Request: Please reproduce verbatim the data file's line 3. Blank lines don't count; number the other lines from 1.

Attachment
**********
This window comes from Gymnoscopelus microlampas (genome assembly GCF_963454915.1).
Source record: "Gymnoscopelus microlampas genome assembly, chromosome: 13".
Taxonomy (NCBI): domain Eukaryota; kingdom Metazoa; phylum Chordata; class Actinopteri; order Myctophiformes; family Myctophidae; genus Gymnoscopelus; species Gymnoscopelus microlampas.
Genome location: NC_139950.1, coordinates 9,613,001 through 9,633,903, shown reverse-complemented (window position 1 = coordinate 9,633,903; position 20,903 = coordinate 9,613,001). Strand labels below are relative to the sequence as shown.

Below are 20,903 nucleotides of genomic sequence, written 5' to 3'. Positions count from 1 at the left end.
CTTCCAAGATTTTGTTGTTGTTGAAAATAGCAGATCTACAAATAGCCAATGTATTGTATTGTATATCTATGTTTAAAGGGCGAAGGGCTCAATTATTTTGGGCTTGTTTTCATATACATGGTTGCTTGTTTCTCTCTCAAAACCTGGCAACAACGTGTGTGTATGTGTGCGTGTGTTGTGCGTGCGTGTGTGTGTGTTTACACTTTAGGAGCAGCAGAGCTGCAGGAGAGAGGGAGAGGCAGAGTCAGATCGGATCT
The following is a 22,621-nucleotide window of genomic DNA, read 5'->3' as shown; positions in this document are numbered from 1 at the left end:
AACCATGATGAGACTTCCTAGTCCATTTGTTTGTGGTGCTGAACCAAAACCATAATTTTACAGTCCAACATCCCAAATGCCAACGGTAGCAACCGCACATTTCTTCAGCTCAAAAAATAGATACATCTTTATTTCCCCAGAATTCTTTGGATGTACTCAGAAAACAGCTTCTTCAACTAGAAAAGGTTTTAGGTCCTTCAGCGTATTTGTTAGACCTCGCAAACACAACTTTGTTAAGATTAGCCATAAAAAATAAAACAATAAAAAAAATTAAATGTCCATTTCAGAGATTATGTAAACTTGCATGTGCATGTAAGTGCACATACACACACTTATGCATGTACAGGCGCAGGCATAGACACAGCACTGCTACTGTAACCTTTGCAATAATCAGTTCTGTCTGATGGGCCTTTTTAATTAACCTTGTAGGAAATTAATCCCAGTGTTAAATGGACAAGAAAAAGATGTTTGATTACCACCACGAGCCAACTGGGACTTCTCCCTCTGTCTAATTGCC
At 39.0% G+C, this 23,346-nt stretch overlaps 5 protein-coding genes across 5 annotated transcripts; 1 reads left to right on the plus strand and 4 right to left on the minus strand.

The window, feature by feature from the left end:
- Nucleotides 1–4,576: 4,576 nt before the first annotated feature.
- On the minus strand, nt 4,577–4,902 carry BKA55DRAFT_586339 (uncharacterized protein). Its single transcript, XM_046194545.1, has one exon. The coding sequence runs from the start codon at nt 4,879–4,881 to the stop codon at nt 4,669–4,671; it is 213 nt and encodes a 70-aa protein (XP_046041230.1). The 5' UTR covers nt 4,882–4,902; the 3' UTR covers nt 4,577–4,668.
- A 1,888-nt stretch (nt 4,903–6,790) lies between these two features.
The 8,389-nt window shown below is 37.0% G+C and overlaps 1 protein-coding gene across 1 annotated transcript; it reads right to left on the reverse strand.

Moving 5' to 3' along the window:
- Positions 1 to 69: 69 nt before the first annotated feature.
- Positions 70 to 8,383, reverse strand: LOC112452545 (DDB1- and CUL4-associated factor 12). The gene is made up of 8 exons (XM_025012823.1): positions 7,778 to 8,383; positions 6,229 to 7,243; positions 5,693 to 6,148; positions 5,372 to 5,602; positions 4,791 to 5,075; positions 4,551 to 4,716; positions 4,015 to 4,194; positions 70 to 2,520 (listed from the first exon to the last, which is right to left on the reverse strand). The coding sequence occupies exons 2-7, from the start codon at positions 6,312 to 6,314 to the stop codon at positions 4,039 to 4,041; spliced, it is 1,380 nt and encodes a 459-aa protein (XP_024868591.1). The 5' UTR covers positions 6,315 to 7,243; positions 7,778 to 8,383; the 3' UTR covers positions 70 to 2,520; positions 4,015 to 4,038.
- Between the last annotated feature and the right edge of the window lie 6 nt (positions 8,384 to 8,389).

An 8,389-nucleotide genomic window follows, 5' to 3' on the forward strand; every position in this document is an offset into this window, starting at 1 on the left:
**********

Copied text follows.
Taxonomy (NCBI): domain Eukaryota; kingdom Metazoa; phylum Chordata; class Actinopteri; order Myctophiformes; family Myctophidae; genus Gymnoscopelus; species Gymnoscopelus microlampas.